One of the best bookends to a trilogy
Halo 3 was one of the most anticipated games of all time and it delivered a satisfying ending to a trilogy that was mostly known for its innovation in player control and gameplay. It’s a simple story of a giant biologically enhanced human taking on an entire alien army almost single handedly. Master Chief has to not only rescue his old AI companion but shut down the Ark a device that builds Halos, finish off the leaders of the Covenant, and stop the spread of the Flood. That’s a lot to do in a single 6-8 hour game.
However, despite how ridiculous some of the plot points might seem, there are some really great set pieces and even better cinematography in the cutscenes. I think the world looks fantastic for being over 13 years old at this point and I can see why 343 might not see it as productive to remaster it like they did Halo: Combat Evolved and Halo 2. The game suffers only when you try to look at individual textures or human models but these can be largely overlooked when the fighting starts.
The music matches this sense of finality with remastered versions of older Halo classics and some new pieces that immediately sends me into a trance of nostalgia. The music is so well done that it defined my studying sessions during my undergrad. The brass gets your heart pumping, the strings get you melancholy but the drums keep you marching forward. There are admittedly some tracks that don’t work well outside the context of the game but that’s okay. The soundtrack was made for Halo’s universe and not necessarily to listen to on my drive to work.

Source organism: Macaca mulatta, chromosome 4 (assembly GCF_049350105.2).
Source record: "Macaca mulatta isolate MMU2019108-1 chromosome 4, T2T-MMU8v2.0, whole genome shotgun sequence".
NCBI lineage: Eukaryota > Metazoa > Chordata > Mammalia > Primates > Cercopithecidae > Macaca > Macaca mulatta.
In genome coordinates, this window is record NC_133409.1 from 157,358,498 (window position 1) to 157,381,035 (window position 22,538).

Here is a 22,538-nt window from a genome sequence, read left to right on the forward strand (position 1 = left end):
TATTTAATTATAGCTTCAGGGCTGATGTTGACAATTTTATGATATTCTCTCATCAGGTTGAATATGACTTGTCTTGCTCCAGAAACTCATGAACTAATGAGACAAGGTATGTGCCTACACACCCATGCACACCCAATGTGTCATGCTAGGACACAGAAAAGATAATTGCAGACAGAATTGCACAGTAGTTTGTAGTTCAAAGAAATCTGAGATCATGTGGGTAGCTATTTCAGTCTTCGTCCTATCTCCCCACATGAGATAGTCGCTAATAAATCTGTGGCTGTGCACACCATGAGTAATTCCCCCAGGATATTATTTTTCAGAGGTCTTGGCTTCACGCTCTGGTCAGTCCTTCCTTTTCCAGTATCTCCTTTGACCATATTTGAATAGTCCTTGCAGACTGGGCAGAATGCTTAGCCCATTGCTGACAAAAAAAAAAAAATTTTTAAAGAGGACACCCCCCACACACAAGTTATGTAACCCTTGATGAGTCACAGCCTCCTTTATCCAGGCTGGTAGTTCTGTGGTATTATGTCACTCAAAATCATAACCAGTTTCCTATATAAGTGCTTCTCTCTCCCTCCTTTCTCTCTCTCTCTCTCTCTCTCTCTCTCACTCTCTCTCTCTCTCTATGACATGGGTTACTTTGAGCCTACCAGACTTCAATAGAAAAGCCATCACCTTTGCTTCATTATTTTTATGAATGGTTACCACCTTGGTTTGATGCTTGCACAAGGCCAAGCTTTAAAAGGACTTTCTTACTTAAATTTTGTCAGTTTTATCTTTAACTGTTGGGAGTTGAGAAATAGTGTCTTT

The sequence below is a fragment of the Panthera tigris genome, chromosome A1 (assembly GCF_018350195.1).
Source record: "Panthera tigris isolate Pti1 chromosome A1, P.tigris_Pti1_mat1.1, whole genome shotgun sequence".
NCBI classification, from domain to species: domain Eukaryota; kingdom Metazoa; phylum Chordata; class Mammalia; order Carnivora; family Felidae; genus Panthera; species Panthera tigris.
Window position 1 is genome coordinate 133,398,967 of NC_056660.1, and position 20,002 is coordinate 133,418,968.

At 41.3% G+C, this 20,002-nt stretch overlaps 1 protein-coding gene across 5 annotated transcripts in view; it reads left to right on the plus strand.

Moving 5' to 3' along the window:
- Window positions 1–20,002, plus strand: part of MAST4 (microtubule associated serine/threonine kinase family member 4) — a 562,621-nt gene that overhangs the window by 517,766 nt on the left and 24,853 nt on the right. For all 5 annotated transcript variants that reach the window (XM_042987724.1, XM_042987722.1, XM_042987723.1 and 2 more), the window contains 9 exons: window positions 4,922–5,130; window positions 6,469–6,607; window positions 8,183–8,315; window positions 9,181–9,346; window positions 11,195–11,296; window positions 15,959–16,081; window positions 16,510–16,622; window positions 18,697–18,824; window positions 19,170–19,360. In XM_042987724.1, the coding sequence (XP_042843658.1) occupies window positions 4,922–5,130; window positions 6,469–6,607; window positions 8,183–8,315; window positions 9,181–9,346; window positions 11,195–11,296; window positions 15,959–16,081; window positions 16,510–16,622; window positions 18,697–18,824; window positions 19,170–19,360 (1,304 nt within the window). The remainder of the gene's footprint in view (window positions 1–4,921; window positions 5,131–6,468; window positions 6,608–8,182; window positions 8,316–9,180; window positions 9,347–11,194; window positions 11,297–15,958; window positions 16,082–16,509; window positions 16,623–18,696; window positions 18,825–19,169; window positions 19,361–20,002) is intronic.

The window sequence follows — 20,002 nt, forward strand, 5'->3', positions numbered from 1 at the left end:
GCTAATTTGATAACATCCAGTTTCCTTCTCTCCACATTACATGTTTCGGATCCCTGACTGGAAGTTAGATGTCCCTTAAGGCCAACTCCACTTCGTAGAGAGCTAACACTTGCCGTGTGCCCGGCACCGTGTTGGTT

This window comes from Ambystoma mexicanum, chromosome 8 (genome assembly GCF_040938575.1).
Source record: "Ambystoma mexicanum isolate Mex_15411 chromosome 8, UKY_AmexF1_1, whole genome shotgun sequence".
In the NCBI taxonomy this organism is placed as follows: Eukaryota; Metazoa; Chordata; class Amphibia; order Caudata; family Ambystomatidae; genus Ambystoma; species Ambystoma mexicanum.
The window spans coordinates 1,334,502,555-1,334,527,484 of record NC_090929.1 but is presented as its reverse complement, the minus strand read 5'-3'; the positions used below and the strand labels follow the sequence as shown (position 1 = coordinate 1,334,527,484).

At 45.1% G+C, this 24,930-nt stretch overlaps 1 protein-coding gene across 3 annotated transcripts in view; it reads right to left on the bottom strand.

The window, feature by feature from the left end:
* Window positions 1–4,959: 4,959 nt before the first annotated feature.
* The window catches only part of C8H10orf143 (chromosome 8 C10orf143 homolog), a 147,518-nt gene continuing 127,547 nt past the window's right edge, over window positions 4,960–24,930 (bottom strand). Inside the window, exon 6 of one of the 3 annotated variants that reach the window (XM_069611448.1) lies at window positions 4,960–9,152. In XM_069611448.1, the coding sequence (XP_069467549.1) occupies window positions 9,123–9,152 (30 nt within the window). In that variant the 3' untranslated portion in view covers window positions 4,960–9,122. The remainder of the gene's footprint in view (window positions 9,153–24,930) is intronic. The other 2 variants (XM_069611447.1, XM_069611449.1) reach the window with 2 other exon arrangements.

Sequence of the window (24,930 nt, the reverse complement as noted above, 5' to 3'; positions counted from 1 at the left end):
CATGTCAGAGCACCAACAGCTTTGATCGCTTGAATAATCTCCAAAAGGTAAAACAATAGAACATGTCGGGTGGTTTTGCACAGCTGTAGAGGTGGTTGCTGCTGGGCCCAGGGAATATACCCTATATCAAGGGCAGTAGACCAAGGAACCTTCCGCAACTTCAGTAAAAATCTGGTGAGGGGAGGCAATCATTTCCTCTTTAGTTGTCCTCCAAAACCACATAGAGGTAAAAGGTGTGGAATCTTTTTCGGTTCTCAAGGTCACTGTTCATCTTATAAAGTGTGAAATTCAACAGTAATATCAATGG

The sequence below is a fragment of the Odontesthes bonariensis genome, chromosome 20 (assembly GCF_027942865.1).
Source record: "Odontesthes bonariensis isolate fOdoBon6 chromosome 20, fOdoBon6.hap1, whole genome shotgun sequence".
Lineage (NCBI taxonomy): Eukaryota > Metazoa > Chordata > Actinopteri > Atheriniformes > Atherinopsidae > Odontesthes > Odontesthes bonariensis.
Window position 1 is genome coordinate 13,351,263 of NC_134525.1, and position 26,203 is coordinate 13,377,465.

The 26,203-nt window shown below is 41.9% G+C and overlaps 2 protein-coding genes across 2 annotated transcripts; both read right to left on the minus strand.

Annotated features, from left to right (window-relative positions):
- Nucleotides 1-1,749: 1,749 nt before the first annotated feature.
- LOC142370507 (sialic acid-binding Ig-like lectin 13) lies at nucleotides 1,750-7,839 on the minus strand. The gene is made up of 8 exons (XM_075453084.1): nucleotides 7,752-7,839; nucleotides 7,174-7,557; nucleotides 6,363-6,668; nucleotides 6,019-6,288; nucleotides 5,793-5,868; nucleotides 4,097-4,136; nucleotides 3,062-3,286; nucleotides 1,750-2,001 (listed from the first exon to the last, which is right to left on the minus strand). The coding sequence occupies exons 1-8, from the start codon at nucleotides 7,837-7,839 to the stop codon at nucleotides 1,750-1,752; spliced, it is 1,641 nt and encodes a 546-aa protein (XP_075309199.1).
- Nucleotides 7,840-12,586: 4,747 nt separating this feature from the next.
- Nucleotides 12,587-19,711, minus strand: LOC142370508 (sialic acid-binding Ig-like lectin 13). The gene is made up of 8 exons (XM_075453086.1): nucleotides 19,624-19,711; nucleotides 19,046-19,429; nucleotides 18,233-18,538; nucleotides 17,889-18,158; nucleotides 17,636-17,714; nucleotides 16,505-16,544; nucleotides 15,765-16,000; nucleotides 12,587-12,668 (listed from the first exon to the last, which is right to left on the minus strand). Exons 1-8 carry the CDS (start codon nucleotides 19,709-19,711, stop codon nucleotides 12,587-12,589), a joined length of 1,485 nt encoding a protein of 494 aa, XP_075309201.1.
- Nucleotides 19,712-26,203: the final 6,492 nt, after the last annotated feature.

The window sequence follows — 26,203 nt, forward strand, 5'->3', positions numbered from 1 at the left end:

A diverse sandbox
There are 10 levels in Halo 3 and each offer a different experience or landscape to explore. There are the vehicle focused levels like “Tsavo Highway” and “The Ark” as well as boots on the ground missions that force particular playstyles depending on the difficulty that you are playing on. All of the levels are a blast to play through on (maybe a little too easy on normal and easy) and offer a wide array of weapons and vehicles to tackle the sections in whatever way you see fit.
One of the best examples of how Halo 3 offers multiple play styles can be seen in the level “The Storm,” where you must take down you first scarab in the game. The section offers the player with a lot of tools to help them take down the giant enemy tank like a mongoose with a marine who fires rockets, grav-lifts, missile-pod turrets, and a crane that overlooks the entire section. You have so many different options to disable the scarab so you can just as easily shoot its legs to temporarily disable it or you could straight up cannon ball off the crane and take the fight directly to the crew on the scarab.